On Monday evening, March 6, the Plainfield Planning Board turned down our application to built the Meadowdance community building as currently planned "without prejudice". That is, they appear supportive of the project as a whole, but are not comfortable with the current community building design. The key concern appears to be its size and visibility with neighbors. A number of neighbors also attended and presented once again their concerns about the community building.

Since the February 21 meeting, we have been working on alternative approaches to the community building that may address some of these concerns, but we will wait for direction from the Planning Board as to what they would like to see different before taking any concrete steps.

In the mean time, we are on schedule to move together into Plainfield in late April, although we no longer expect to break ground on the community building at that time. We may still move into temporary housing on the land, or we may decide to find temporary housing in town.


March 5, 2000: Meadowdance on Front Page of Boston Globe

Ellen Barry, a Boston Globe reporter who visited us at our February gathering, wrote the piece, entitled "Planning for Utopia", that appeared on the front page of the Globe with a picture of several Meadowdancers on the Plainfield land. The article talked about how communities and community seekers find each other, discussed ways in which modern intentional communities have learned from the problems of earlier ones, and focused on Meadowdance as an example of a community that is coming together using this knowledge.


February 18-21, 2000: Meadowdance Gathering and Membership Applications

From February 18-21, roughly 35 members and interested new people gathered at the home of our friend Sheila Braun in South Burlington, Vermont to talk, plan, make decisions, and have a little fun. Many new people came to this gathering. We had brief workshops on basic building tools and techniques and on our Formal Consensus process, danced in the evenings, and visited the land. Several newer participants, encouraged and interested by the gathering, applied for Seeker or Founding Member statuses.

Many of us wrapped up the gathering Monday night at the Planning Commission hearing in Plainfield. At that meeting, neighbors expressed concerns about the project, although most seemed supportive in general. A meeting to continue the process was scheduled for March 6.


February 10, 2000: First Permitting Hearing

On Feb 10th, several Meadowdance members and participants attended the first of our permitting hearings, a conditional use hearing. The conditional use permit is the one that would allow us to use the land for a purpose other than specified in its current zoning. The meeting went well; the concerns that were raised by and large appeared to be ones that we had already considered and for which we had already made provision. Some possible changes to our planning that arise from this meeting are inclusion of a sprinkler system in the community building, and planting trees to better screen the community building from the view of some of our neighbors.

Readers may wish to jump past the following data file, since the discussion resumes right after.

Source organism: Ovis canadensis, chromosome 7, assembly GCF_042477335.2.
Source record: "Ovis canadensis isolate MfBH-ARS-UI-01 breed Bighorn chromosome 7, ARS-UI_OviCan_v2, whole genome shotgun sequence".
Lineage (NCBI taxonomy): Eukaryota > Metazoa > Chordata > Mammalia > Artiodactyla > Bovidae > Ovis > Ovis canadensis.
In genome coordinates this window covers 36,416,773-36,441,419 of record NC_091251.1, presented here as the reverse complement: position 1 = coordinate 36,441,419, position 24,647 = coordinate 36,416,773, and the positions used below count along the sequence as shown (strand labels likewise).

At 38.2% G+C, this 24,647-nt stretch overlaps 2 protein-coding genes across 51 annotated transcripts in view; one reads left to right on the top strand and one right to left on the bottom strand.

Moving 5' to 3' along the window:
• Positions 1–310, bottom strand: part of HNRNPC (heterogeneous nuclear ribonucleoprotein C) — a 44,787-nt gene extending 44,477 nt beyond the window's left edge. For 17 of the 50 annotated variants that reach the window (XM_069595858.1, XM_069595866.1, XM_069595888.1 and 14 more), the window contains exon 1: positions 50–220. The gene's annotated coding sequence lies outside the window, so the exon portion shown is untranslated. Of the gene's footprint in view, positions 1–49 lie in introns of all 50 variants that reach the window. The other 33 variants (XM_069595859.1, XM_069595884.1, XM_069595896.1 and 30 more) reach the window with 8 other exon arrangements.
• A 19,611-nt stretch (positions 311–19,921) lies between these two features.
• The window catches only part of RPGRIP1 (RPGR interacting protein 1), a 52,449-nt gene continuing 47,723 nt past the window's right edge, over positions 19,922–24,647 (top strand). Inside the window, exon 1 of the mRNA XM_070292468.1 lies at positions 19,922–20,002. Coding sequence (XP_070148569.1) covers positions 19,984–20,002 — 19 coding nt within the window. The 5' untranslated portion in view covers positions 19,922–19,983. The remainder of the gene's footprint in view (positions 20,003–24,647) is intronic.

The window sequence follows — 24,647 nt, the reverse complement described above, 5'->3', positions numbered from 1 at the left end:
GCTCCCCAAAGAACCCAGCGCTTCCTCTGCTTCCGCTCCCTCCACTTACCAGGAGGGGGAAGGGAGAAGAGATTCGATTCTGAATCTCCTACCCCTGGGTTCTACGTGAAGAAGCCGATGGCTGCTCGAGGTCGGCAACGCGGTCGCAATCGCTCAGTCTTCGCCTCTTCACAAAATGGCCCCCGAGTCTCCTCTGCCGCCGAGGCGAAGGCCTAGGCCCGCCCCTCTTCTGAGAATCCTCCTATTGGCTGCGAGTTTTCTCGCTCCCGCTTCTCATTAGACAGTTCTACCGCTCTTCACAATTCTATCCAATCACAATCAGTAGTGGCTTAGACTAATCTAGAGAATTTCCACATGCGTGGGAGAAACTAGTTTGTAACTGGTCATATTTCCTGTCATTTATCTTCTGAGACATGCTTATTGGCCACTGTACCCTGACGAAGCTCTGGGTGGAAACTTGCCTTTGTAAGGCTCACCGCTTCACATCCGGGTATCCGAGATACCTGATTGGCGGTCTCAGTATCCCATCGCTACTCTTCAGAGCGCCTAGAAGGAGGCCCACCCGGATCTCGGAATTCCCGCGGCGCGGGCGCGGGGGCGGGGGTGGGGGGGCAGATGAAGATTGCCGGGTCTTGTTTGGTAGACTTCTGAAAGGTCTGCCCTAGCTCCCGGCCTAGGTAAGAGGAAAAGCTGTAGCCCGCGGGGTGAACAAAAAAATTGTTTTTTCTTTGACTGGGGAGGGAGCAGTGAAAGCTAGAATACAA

On Feb 9th, John and Sue Morris of our permitting group submitted our Act 250 application, a massive, months-long undertaking that is our final step in getting the permitting process under way.

Our next hearing will be on Feb 21st at 7:00 PM, again of course in Plainfield, Vermont


February 8, 2000: Media Coverage

On Feb 8th, The Barre Times-Argus featured an article about Meadowdance on the bottom of the front page. Unfortunately the article contained a number of inaccuracies (please contact us if you'd like a copy of the corrections). The article has since been picked up by the Burlington Free Press and the Rutland Herald, printed in the Feb 9th editions of those papers.

Stephen Mills of the Times-Argus wrote a follow-up article that appeared in the Times-Argus on Feb 9th as the lead story on the front page, which corrects a number of the errors in the first article. Mr. Mills also wrote an article covering our conditional use hearing, which was very helpful to us in that it did an excellent job of describing how we intend to address each of the concerns that has been brought up about the community.

Unfortunately, it does not appear that the Free Press or the Herald picked up the second article. We submitted a Letter to the Editor to the Free Press on February 16th, and may do so with the Rutland Herald as well.

A reporter from the Boston Globe has contacted us and plans to meet us at our February 18-21 gathering in South Burlington, Vermont, to interview members and seekers about the process of finding and joining a community. As we understand it, the article is not about Meadowdance, but is likely to feature it prominently.


November 21, 1999: First Founding Members Accepted

The first Founding Members of Meadowdance were accepted at a brief consensus meeting at the Art of Community gathering in upstate New York. Per our procedures, these approvals must be ratified with the group as a whole over the course of two weeks. Most of the eight adults and four children accepted as Founding Members have been waiting for this opportunity as the Membership Process was slowly refined and finally accepted without reservation earlier in November. Founding Members are now in a trial period that extends through 4-7 months after we move onto the land in April 2000. At the end of that time, those who are interested will apply for permanent Full Membership, and must be accepted by consensus.

We anticipate that we will have 12-20 adult Founding Members by move-in. Several participants have expressed their commitment to the group but have not made a formal application for Founding Membership yet.

The full text of our Membership Process is available in our agreements section. In essence, all new members, including even the founders, must go through a trial period living in the community before applying for permanent membership status.


October 1999: Meadowdance Purchases Option on Plainfield Land

Soon after the September gathering, our Land group received word that our offer for a six-month option on the land in Plainfield we like so much had been accepted. This gives us the ability to get permitting and financing in place before the final purchase, without danger of losing the land to another buyer.